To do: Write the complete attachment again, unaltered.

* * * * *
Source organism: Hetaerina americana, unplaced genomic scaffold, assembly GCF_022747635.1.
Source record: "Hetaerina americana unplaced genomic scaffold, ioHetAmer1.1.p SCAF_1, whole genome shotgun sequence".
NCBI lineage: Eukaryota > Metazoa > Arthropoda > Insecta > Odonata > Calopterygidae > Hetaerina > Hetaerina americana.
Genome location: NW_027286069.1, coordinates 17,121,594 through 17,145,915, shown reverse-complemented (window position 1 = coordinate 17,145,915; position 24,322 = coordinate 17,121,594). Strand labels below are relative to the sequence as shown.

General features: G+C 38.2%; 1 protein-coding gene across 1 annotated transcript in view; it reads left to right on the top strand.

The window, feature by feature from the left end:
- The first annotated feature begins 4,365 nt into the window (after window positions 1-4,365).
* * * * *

Source organism: Hetaerina americana, unplaced genomic scaffold, assembly GCF_022747635.1.
Source record: "Hetaerina americana unplaced genomic scaffold, ioHetAmer1.1.p SCAF_1, whole genome shotgun sequence".
NCBI lineage: Eukaryota > Metazoa > Arthropoda > Insecta > Odonata > Calopterygidae > Hetaerina > Hetaerina americana.
Genome location: NW_027286069.1, coordinates 17,121,594 through 17,145,915, shown reverse-complemented (window position 1 = coordinate 17,145,915; position 24,322 = coordinate 17,121,594). Strand labels below are relative to the sequence as shown.

General features: G+C 38.2%; 1 protein-coding gene across 1 annotated transcript in view; it reads left to right on the top strand.

The window, feature by feature from the left end:
- The first annotated feature begins 4,365 nt into the window (after window positions 1-4,365).